The light comes from regions whose distance in light years from the earth is equal to the number of years since the beginning. (Now that I understand the dance of dots, it has become my favorite program!)
A television set doesn't give a clear picture of the beginning of the universe. The interference is 100 times stronger than the original light. To see better, in 1989 N. A. S. A. launched the Cosmic Background Explorer. In outer space this satellite was far from man-made interference on earth, and outside the atmosphere, which absorbs much of the signal. From there the instruments studied the "background." It has cooled considerably by the expansion of the universe, and when it reaches the earth it is no longer visible. But when it started out, it was ordinary light of a reddish color.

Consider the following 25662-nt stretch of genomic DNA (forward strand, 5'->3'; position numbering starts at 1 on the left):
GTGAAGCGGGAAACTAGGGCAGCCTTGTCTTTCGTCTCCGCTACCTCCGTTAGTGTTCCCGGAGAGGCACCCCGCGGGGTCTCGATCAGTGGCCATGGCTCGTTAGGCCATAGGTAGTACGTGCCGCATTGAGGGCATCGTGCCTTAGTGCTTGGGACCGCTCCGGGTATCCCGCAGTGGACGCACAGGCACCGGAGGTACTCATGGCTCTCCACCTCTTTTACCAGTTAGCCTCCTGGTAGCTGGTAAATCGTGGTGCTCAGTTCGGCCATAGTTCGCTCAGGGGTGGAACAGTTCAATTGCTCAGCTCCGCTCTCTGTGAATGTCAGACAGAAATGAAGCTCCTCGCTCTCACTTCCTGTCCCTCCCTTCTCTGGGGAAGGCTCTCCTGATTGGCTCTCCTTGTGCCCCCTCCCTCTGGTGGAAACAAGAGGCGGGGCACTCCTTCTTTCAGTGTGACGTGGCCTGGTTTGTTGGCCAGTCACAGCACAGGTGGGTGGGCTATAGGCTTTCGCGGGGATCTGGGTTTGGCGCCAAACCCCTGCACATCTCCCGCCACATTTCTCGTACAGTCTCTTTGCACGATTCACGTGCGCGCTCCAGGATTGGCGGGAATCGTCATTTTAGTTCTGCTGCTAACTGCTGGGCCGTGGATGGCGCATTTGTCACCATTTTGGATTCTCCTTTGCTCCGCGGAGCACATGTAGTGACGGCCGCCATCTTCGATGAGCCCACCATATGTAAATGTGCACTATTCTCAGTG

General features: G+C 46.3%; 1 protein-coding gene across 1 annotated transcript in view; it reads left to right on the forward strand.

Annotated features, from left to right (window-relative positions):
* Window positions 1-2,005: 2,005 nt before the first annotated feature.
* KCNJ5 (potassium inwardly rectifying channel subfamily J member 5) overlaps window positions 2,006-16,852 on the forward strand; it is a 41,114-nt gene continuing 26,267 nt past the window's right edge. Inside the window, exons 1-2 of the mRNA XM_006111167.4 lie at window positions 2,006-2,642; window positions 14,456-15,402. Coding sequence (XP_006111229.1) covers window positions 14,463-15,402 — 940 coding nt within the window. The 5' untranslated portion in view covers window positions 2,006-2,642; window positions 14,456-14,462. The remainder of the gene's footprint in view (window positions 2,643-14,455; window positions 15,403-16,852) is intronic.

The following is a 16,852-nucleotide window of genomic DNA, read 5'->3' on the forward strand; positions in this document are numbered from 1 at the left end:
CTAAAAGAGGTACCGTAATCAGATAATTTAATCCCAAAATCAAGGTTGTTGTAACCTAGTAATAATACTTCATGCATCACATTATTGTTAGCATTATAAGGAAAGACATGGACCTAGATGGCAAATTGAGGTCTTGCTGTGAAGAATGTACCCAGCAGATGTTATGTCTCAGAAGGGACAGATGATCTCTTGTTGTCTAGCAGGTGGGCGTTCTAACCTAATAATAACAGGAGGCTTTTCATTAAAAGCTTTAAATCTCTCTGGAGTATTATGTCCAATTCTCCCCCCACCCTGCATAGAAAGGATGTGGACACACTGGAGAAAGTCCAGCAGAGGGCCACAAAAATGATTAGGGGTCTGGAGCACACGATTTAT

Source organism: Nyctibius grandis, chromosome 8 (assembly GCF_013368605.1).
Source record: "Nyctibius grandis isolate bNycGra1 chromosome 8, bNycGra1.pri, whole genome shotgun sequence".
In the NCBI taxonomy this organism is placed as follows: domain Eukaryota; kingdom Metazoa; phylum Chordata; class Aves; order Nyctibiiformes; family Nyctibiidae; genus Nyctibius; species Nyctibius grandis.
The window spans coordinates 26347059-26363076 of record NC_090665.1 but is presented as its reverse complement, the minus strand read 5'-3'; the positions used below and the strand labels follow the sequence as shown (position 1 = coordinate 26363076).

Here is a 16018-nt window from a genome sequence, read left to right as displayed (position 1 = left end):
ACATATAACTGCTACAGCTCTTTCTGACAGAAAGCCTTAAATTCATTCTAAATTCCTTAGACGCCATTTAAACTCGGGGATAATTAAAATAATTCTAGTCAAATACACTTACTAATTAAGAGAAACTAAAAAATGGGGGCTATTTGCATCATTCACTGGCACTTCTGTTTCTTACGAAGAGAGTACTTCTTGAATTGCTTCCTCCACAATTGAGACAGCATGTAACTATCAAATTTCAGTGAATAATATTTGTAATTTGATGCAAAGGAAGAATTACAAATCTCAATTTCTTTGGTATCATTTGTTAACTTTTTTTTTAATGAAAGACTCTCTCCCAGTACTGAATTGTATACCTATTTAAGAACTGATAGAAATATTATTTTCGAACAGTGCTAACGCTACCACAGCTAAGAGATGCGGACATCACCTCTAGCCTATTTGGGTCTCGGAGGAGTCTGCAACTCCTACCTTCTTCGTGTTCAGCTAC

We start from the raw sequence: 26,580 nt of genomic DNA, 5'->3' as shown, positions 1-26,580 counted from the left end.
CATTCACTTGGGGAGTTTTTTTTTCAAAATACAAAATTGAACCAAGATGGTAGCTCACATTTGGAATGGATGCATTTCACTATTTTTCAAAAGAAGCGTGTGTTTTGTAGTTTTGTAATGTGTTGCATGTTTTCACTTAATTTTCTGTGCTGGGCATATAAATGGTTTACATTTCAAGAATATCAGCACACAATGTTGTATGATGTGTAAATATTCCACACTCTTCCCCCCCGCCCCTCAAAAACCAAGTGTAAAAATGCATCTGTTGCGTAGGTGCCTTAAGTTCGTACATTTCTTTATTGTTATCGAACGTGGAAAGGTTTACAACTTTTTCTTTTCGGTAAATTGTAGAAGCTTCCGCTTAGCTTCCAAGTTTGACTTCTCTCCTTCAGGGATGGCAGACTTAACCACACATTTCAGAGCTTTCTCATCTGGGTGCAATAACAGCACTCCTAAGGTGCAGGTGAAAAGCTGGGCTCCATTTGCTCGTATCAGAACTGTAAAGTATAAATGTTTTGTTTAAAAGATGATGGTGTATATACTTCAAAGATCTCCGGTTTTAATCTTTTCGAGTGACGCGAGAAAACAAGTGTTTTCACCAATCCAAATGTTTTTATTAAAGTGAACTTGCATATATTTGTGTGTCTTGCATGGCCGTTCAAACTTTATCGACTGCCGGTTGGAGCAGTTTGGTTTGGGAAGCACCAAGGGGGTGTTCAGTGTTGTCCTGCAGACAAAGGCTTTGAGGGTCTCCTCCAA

Some researchers recognize that they are facing the fundamental secrets of the universe. The principal investigator for the Cosmic Background Explorer, George Smoot, presented the data obtained in April 1992. The primitive universe was shown to be almost uniform. When the small differences of temperature between regions were calculated, one saw a patchwork map. Some regions were denser and hotter than others. The other regions were slightly more rarefied and cooler. These temperature fluctuations have great significance, to be explained shortly. Smoot was so enthusiastic about the fluctuations that he said, "If you are religious, it is like looking at the face of God!"
Separation of the light from the darkness: